It has been 75 years since more than 2,000 sailors learned that sometimes late is truly better than never.

On December 6, 1941, the weather around Honolulu, Hawaii, was clear and characteristically warm. But miles out at sea, wind and waves made travel difficult.

After a stop on Wake Island, about halfway between the Philippines and Hawaii, the U.S.S. Enterprise headed for Pearl Harbor. Rough seas slowed her down so she was still at sea when reports began to come in that Japanese forces had begun an attack on the U.S. Naval base in Honolulu.

On the island, Japanese forces struck. Military personnel were called to their posts. Screaming and panicking civilians were told to remain calm even though bombs were falling in the harbor and gas masks were being distributed to residents.

One resident even recalled seeing military trucks full of dead people a few hours after the attack which had been planned for more than a year and achieved a successful hit rate of 80 percent. More than 2,400 were dead after the torpedoes and bombs stopped causing destruction.

The Nazis cheered the Japanese success and immediately saw it as a sign that they would surely win the conflict.

America had just been drawn into World War II.

When he addressed the country the next day, President Franklin Roosevelt told the world Americans would never forget this attack.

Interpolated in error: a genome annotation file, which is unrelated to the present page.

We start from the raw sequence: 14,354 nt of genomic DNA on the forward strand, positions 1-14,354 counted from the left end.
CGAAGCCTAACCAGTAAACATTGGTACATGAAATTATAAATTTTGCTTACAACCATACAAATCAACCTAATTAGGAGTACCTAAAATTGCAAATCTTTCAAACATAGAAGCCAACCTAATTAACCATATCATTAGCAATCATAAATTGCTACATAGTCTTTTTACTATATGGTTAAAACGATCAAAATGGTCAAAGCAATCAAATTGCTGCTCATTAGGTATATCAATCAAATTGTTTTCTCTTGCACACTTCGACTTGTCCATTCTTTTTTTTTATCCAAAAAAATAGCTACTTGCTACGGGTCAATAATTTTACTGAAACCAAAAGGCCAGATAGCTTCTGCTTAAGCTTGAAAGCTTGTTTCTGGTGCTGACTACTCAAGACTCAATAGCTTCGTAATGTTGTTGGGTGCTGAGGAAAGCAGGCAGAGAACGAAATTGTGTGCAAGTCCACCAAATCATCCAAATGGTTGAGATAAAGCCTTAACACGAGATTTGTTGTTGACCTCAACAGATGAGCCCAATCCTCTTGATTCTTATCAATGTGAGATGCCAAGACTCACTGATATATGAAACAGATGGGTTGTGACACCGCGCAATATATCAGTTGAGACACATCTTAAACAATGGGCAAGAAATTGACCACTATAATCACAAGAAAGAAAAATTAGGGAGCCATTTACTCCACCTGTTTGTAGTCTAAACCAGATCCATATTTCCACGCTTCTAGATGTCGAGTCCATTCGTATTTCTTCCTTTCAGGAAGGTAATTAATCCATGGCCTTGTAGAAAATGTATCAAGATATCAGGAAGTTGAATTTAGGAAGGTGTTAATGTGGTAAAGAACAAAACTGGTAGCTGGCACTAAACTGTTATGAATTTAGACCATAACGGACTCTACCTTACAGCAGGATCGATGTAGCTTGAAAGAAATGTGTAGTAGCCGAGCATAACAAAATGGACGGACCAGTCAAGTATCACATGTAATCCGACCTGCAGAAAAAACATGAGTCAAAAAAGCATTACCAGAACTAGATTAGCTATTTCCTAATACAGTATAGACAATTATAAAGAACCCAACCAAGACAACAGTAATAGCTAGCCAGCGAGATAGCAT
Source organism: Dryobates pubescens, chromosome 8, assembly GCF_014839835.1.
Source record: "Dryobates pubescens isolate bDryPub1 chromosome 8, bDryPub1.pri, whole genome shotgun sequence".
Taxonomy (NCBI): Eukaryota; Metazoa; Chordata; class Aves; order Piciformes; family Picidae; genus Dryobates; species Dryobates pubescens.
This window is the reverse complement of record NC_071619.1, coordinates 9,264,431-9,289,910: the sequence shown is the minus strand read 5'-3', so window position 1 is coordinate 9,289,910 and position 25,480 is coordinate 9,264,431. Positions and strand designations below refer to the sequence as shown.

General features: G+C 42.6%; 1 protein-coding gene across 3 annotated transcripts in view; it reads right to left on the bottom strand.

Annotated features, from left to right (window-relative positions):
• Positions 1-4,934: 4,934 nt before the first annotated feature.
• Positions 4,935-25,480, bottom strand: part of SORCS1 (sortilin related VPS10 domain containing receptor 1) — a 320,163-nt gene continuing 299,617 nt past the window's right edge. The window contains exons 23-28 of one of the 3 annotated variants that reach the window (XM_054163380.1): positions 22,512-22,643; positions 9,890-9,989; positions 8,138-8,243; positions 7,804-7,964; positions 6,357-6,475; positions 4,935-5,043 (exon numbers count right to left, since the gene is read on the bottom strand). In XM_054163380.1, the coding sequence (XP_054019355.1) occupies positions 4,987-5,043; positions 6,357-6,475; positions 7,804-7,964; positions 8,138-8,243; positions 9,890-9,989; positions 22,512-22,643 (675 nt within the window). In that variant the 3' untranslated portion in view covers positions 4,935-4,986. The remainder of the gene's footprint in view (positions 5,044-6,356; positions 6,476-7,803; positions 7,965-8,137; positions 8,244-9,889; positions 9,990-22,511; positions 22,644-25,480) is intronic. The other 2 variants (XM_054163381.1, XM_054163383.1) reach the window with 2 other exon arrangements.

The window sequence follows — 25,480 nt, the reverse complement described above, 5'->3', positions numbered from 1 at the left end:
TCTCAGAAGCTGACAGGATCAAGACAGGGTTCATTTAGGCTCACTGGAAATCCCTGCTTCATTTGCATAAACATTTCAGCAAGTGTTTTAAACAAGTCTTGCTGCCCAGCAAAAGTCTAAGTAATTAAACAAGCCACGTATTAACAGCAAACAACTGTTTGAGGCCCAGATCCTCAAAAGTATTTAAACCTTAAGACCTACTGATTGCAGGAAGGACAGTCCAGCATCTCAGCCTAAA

“Yesterday, Dec. 7, 1941 — a date which will live in infamy — the United States of America was suddenly and deliberately attacked by naval and air forces of the Empire of Japan,” FDR told a frightened yet emboldened nation.

Roosevelt went on to decry the deceit with which Japanese diplomats had operated in helping their country pull off a devastating attack.

“No matter how long it may take us to overcome this premeditated invasion, the American people in their righteous might will win through to absolute victory,” the President said. “Hostilities exist. There is no blinking at the fact that our people, our territory, and our interests are in grave danger.”

Those hostilities continued for years. Thousands of lives were lost from every side of the conflict. Two devastating nuclear weapons were used against the country that pulled the United States into the conflict.

Fittingly, the ultimate surrender by the Japanese forces came aboard an American battleship four years after the surprise attack.

The impact of those bombs falling in Pearl Harbor is still felt in global politics 75 years later.

America’s greatest generation was spawned from the moments of that first attack and developed throughout the years of war and its aftermath.

Tomorrow, this country will reflect on the events that shook our foundation 75 years ago. We will remember those whose lives were lost that day in in the days and years to come.

We will honor their sacrifice and be encouraged to sacrifice again for our great nation that was preserved by the actions in the days after that horrible attack.
— Kent Bush is publisher of Shawnee (Oklahoma) News-Star and can be reached at kent.bush@news-star.com.